SLAP Repair

The labrum is a ring of cartilage that is attached to the rim of the cup (glenoid) and helps deepen the socket in the shoulder.  “SLAP” stands for superior (upper) labrum anterior to posterior and identifies the upper half of the labrum.  The ball (humeral head) fits somewhat loosely into the cup.  The capsule and ligaments, which stabilize the shoulder attach to the labrum and bony rim of the cup.  Those individuals involved in overhead sports or those that sustain an injury falling on their outstretched arm are particularly prone to injuring the superior labrum.  An injury to the labrum can result in poorly localized pain, which is often described as ‘deep’ in the shoulder.  Other symptoms may include occasional catching or popping, discomfort with overhead activities and difficulty throwing effectively.  The exam findings can be vague with no one examination conclusively identifying a tear.  When your shoulder is rotated overhead or brought across your body, pain may be produced.  A generalized looseness of the shoulder joint is not uncommon.  An MRI of your shoulder (sometimes with dye contrast) is the most accurate imaging study.  Superior labral tears rarely heal and if they continue to create pain and dysfunction despite conservative treatment, may require minimally invasive arthroscopic surgery.  The labrum may need to be cleaned up or debrided if it is frayed or flap tears have developed.  In other instances, it may be possible to repair the labrum.  The bony rim of the cup is abraded to stimulate healing.  Small anchors are placed along the rim and the attached sutures are passed around the labrum to secure it to the glenoid rim.  Physical therapy following surgery will enable you to regain motion and strength in your shoulder.  Once repaired, the labrum is generally slow to heal and may up to 6 months for return to full activities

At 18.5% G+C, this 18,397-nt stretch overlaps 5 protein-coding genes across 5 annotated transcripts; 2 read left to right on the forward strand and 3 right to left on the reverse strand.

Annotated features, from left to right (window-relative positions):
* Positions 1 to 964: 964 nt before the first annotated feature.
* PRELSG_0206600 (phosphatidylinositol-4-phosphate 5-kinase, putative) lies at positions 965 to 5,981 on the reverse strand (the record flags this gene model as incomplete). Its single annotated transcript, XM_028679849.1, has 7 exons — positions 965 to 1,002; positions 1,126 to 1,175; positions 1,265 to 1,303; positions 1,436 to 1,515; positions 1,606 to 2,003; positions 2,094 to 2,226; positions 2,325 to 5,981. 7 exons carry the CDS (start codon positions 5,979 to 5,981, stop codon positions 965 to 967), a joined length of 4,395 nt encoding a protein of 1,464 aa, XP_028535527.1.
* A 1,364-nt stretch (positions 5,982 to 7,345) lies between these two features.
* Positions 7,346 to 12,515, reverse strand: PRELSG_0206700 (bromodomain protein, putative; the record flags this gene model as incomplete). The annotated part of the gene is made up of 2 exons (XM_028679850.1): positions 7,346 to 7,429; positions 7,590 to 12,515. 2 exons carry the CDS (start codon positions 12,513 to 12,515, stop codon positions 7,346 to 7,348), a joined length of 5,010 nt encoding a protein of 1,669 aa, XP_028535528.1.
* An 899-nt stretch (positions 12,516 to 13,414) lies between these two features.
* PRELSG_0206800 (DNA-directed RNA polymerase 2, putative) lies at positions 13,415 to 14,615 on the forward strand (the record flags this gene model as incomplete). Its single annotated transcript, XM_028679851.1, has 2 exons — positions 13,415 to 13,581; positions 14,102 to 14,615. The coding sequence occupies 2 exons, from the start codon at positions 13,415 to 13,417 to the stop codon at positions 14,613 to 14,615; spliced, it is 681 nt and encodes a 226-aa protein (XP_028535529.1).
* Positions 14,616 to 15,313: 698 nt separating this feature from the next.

Watch Animation